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Ohio State Vs. Michigan: Looking Back on ‘The Spot,’ Five Years On

In the rivalry’s 100th meeting, they played their first overtime game.

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With last year’s scheduled meeting cancelled due to COVID-19, one of college football’s biggest rivalries will renew Saturday. Ohio State will meet Michigan for the 104th time, with this edition pitting two teams with realistic College Football Playoff hopes.

While Ohio State has made three of the last five playoffs, Michigan has yet to make one. But the closest they’ve been was on a gray Saturday in Columbus, Ohio, five years ago this weekend.

“On a day that would make Woody, Bo and Jim Tressel smile, No. 3 Michigan and No. 2 Ohio State showcased their revived rivalry with an instant classic played out amid the overcast smog,” wrote Pete Thamel for SI.

The 2016 edition of the rivalry was the 100th meeting between the schools, their first overtime game, and the only one in the CFP era to have stakes so high … until this season’s edition.

Jeff Haynes was at “the Shoe” that day, photographing for SI the up-and-down nature of the game, the raucous energy and the postgame chaos.

Even with the outsized hype surrounding the game, it lived up to it. Michigan eventually extended its lead to 10 points in the third quarter.

There are no statistics to fully quantify the hopelessness. Ohio State trailed 17–7 late in the third quarter, but considering the feeble offensive performance it felt like 177–7,” Thamel wrote.


Michigan coach Jim Harbaugh had never been closer to slaying his rival than he was at that point. His defense had locked up Urban Meyer’s spread attack. His offense, while sloppy at times with penalties and giveaways, was doing enough to give his team a lead late into the third quarter.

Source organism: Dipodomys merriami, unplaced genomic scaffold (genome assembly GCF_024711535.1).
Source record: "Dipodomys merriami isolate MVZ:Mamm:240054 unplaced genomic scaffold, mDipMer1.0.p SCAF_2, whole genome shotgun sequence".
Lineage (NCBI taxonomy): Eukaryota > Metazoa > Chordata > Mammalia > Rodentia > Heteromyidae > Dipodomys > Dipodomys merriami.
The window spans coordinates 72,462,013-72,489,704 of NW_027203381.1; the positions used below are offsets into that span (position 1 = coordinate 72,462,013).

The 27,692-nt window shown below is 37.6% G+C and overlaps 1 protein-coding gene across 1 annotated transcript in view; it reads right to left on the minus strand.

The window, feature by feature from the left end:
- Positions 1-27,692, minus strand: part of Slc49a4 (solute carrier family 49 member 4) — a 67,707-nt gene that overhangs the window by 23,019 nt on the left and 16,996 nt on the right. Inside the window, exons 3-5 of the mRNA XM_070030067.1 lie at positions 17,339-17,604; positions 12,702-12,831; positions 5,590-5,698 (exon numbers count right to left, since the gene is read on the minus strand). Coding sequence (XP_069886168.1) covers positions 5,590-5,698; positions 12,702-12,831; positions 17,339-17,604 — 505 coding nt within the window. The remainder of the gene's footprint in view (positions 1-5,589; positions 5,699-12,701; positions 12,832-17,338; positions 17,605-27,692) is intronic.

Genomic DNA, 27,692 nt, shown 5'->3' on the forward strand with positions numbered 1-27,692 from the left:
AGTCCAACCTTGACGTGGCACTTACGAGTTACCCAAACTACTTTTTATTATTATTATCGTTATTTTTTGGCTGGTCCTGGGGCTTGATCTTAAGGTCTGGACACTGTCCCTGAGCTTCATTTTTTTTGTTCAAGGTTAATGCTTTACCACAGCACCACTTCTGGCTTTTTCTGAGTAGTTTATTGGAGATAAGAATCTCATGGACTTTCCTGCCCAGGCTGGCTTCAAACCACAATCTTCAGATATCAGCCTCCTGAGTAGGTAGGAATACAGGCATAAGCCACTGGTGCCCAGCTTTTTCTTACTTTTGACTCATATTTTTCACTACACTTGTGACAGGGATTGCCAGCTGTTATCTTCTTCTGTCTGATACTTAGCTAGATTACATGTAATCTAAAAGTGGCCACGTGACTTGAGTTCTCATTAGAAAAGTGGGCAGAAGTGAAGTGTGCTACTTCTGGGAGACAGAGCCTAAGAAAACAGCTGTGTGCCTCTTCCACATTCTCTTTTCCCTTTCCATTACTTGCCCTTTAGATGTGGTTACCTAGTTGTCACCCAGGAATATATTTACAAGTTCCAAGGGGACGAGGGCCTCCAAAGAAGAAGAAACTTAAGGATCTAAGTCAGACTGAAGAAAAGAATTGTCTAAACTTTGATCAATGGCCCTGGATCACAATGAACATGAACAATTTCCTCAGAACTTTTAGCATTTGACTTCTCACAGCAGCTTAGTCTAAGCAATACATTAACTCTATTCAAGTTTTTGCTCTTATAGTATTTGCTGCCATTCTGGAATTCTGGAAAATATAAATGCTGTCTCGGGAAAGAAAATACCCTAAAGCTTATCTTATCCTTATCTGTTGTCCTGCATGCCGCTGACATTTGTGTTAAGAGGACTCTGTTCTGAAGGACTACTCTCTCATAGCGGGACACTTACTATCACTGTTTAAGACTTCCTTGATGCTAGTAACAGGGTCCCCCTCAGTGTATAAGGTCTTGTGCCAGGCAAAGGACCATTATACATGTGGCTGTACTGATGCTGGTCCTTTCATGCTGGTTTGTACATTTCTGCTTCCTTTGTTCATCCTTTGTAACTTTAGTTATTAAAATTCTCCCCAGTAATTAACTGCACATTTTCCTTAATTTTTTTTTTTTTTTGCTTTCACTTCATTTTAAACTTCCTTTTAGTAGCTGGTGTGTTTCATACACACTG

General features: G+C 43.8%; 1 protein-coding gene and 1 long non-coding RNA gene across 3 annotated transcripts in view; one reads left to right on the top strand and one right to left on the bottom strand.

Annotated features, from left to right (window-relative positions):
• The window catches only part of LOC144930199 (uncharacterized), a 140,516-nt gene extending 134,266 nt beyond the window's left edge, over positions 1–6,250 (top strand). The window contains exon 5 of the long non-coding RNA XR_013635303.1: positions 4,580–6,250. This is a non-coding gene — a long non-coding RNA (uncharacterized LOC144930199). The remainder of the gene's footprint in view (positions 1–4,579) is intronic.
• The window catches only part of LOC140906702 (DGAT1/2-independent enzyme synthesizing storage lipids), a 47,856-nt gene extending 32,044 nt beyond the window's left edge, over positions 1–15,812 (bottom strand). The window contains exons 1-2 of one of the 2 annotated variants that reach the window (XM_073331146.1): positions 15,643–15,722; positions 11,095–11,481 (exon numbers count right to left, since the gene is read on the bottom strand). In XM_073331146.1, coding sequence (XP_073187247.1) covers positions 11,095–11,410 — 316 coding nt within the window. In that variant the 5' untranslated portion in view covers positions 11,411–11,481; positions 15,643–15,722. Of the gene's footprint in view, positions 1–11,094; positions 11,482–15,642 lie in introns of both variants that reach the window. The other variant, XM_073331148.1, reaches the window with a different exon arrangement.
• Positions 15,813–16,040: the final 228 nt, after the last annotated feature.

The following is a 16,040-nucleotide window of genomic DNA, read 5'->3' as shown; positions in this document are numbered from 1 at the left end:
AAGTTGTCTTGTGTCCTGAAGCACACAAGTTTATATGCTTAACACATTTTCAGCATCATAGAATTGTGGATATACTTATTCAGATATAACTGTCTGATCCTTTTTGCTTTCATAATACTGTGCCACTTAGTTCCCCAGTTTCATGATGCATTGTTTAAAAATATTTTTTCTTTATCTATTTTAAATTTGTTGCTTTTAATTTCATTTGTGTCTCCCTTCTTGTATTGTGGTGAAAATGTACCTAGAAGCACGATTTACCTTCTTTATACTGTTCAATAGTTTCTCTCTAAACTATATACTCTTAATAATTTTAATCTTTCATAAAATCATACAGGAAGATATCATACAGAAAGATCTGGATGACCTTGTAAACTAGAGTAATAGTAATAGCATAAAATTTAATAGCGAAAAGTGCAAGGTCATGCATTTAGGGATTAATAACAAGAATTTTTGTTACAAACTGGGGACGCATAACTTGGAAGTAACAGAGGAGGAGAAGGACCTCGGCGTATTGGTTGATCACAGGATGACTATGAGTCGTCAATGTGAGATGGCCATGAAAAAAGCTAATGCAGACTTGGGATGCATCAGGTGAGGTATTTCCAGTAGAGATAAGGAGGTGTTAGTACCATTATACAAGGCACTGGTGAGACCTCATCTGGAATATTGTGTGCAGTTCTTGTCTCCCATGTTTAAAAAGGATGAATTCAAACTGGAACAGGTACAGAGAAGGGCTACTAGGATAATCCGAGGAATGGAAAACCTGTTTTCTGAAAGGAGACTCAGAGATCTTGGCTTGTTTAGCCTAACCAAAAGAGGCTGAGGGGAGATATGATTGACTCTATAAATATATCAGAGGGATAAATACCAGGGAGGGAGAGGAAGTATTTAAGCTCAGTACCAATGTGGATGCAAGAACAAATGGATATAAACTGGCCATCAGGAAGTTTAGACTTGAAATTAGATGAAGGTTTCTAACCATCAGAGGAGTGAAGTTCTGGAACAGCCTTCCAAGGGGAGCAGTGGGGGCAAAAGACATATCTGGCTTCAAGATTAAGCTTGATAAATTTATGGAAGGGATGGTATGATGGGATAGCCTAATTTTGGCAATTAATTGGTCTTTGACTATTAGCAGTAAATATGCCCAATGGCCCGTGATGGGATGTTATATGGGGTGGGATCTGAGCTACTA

OSU needed all the help it could get. And Michigan obliged. An interception gave the Buckeyes the ball deep in Wolverines territory and it got worse from there.

“A pair of penalties on Michigan, including Jim Harbaugh’s dramatic unsportsmanlike conduct penalty, made the ensuing drive essentially a two-play, four-yard stroll for Ohio State,” Thamel wrote. “Just what an ailing offense needed. Mike Weber capped it with a one-yard touchdown run to cut the Michigan lead to 17–14.”


Held scoreless during the rest of regulation, Michigan was unable to stop Ohio State from knotting the game at 17 with a last-second field goal.

That’s when the drama really escalated.

In the first overtime, Wolverines QB Wilton Speight answered a J.T. Barrett touchdown run with a fourth-down touchdown pass.

With the ball first in the second overtime, Michigan added a field goal. And Ohio State could have attempted its own on its second drive, facing a fourth-and-1 at the 16. But Meyer kept his offense on the field. Barrett ran to his left and was hit first by a Wolverine defender then by the backside of his own teammate.

Did he get that yard? On the field, the officials gave Barrett enough.

Thamel recounted a postgame conversation between Meyer and Barrett about that moment:

“They told me on the headset, ‘They’re buzzing for a review,’” Meyer told Barrett. “My knees started shaking.”

Barrett laughed heartily and shot back: “My knees started shaking, too! I wasn’t sure that we got it!”

The call was upheld, putting the final punctuation on a play that would become known, simply, as “The Spot.”

On the very next snap Curtis Samuel scampered into the end zone for the walk-off touchdown. Ohio State 30, Michigan 27.

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